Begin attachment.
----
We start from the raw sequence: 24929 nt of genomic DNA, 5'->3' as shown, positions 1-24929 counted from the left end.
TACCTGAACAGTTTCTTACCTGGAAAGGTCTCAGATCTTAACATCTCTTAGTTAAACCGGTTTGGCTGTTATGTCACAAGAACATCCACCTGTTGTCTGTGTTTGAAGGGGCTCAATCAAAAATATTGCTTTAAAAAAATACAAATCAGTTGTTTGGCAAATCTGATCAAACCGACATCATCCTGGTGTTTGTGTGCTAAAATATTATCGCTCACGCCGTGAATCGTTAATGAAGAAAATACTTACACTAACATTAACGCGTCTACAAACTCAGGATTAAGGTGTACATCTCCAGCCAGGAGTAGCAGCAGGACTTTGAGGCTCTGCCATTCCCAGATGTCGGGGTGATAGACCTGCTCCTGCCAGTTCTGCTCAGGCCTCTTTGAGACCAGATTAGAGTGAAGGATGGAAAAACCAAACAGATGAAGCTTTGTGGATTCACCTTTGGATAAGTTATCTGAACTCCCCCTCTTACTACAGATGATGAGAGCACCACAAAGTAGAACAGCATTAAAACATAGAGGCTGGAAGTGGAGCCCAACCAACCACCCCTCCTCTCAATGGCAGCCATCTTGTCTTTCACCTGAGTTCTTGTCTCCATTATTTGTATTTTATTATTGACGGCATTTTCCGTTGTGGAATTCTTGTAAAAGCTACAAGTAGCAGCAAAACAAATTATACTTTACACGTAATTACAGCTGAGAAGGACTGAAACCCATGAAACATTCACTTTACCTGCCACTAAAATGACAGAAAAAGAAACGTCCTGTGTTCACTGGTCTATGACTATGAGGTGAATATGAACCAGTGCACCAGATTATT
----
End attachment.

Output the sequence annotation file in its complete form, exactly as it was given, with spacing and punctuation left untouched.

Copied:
We start from the raw sequence: 24929 nt of genomic DNA, 5'->3' as shown, positions 1-24929 counted from the left end.
TACCTGAACAGTTTCTTACCTGGAAAGGTCTCAGATCTTAACATCTCTTAGTTAAACCGGTTTGGCTGTTATGTCACAAGAACATCCACCTGTTGTCTGTGTTTGAAGGGGCTCAATCAAAAATATTGCTTTAAAAAAATACAAATCAGTTGTTTGGCAAATCTGATCAAACCGACATCATCCTGGTGTTTGTGTGCTAAAATATTATCGCTCACGCCGTGAATCGTTAATGAAGAAAATACTTACACTAACATTAACGCGTCTACAAACTCAGGATTAAGGTGTACATCTCCAGCCAGGAGTAGCAGCAGGACTTTGAGGCTCTGCCATTCCCAGATGTCGGGGTGATAGACCTGCTCCTGCCAGTTCTGCTCAGGCCTCTTTGAGACCAGATTAGAGTGAAGGATGGAAAAACCAAACAGATGAAGCTTTGTGGATTCACCTTTGGATAAGTTATCTGAACTCCCCCTCTTACTACAGATGATGAGAGCACCACAAAGTAGAACAGCATTAAAACATAGAGGCTGGAAGTGGAGCCCAACCAACCACCCCTCCTCTCAATGGCAGCCATCTTGTCTTTCACCTGAGTTCTTGTCTCCATTATTTGTATTTTATTATTGACGGCATTTTCCGTTGTGGAATTCTTGTAAAAGCTACAAGTAGCAGCAAAACAAATTATACTTTACACGTAATTACAGCTGAGAAGGACTGAAACCCATGAAACATTCACTTTACCTGCCACTAAAATGACAGAAAAAGAAACGTCCTGTGTTCACTGGTCTATGACTATGAGGTGAATATGAACCAGTGCACCAGATTATT